Soldier of the Mist


Page 23




I shook my head.
"He might be best, since you're under their protection, or ought to be. I'll talk to Eutaktos about it. I'll also compound a charm for you, calling upon certain powers with whom I have influence. Health isn't one of their concerns, usually - still, they may be able to do something."
When the ugly woman left, Io wanted to stay with me; but I would rather have her where she can discover what's taking place and return to tell me. Before she left I had her bring me a stool, so I might write this in comfort. Eutaktos has put two shieldmen at the door, but they permit it to stand open, and I am sitting so the light falls upon the papyrus.
Io has returned to say that the slaves of the Rope Makers are building an altar to the Healing God the ugly woman spoke of. She says Basias has been to this god's great temple on Redface Island, and that when Eutaktos has sacrificed for me I will have to sleep beside the altar. In her absence, I had been reading this scroll, and thus I know I slept in the temple of the Grain Goddess once in much the same way.
Io says Eutaktos intends to leave this place and go to Advent tomorrow, whether the god appears or not. From Advent there is a good road to Redface Island.
I asked her about the ugly woman who promised to make me a charm; she says there is no such woman, that it was Eurykles of Miletos, who wears a purple cloak but is a man. That seems stranger to me than any of the strange things I have read in this scroll.
The innkeeper brought my supper, and I asked for a lamp. He said he had lost a bet on me, but it was worth it to see the man he bet with knocked down. He asked a great many questions about who I was and where I came from, none of which I could answer. He says he sees many foreigners in his trade, but he could not tell me where my country lies.
I asked him to tell me the nations I was not from. Here is what he said: Not a Hellene. (Which I knew already, of course.) Not of Persepolis. (I asked him about this place; it is the Great King's city.) Not of Riverland. (This I knew, because I recalled thinking we should not have gone there. Plainly I have been there, and though it is not my home, it may be that someone there knows me.) Not of Horseland, the Tall Cap Country, or the Archers' Country. Not a Carian.
I am more determined to find my friends and my home than ever now, because of the things I have read here. I feel that though I may forget everything else, I will not forget that. The Queen of the Dead promised I will soon see my friends again, and I wonder if they too are not prisoners of the Rope Makers. I would try to sleep, but when I shut my eyes I see the wall of spears, the wicker shields trampled down, the bodies of the dead, and the white walls of the temple.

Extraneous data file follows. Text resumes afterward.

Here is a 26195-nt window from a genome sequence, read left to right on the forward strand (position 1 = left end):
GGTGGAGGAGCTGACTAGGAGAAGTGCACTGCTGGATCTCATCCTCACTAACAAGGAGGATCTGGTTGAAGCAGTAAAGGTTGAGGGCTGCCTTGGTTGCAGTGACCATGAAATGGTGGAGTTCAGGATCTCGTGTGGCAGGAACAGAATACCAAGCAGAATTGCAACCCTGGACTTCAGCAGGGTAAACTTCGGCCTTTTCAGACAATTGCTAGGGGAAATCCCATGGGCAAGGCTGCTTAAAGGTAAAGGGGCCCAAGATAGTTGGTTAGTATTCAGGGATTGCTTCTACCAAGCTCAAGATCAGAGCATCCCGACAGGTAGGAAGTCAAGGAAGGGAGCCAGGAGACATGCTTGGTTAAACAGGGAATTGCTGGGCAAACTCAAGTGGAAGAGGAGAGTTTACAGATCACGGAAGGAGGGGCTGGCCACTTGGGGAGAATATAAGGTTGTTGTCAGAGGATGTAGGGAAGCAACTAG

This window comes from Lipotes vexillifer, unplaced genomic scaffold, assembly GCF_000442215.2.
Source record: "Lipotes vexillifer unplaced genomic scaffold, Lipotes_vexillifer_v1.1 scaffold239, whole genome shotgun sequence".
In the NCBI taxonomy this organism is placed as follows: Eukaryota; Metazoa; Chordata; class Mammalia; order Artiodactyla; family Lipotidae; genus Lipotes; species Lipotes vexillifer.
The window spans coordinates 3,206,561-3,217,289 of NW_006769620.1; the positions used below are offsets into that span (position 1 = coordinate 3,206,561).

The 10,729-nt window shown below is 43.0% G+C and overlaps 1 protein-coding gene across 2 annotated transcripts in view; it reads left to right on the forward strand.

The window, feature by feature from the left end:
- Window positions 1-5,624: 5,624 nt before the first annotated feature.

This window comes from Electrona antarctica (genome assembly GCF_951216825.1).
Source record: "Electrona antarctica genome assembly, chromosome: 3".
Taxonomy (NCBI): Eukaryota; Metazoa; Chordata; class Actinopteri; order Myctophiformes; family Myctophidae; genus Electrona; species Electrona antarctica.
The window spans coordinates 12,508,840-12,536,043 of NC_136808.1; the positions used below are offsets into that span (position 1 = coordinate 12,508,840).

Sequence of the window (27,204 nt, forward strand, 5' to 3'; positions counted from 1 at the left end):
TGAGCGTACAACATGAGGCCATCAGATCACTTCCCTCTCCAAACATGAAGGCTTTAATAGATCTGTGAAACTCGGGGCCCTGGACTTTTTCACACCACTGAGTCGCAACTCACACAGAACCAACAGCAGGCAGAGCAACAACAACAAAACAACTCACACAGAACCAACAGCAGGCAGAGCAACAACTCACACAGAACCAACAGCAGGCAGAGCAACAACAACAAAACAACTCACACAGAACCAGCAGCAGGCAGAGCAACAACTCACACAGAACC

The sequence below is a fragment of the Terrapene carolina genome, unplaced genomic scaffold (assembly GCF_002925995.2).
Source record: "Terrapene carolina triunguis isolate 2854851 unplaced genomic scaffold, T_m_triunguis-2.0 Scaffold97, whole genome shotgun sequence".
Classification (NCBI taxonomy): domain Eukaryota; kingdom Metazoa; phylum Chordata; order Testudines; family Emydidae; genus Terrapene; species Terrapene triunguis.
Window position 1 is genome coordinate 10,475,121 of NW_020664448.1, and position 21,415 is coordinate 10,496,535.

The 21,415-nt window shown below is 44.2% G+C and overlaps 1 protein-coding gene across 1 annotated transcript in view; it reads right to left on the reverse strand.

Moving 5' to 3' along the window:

Chapter 25 I, Eurykles, Write
As requested by your slave, Io, I shall describe the events of the past night and day, turning her words into such as may properly be set down. She asks this because Eutaktos the Spartiate has forbidden you should have this book, thinking that writing in it as you do has disordered your mind. She wishes a record to be kept that she may read it to you when this book is restored to you, and I form the letters better than she, and smaller.
But before I write as she has directed me, permit me to say somewhat of myself. For though it may be, Latro, that the august regent wishes you ill, it may also be that he wishes you well - as, indeed, it is my fond hope he does. How then will you recollect your friend and companion on this journey to the dour isle of Pelops, if I do not here record some outline of my person as a corrective to your errant memory? So shall I now do, after placating little Io (fiery as the gadfly), who nibbles her lips with impatience.
Very well then, and briefly: I was born in Miletos, in the lesser Asia, my father having been, as Mother always assured me, a distinguished citizen of that, my native city. When I was but eleven years of age, the Triple Goddess appeared to me in a dream, pointing out the leaves of a certain plant and urging me by their aid to escape another boy, at whose hands I had suffered many injustices. After several errors, I discovered the correct plant in the waking world and contrived to slip a young and tender leaf into a confection I feigned to eat until he took it from me. He was ill for several days preceding his death, which a wise priest summoned by his parents ascribed quite correctly to the darts of the Far-Shooting Delian.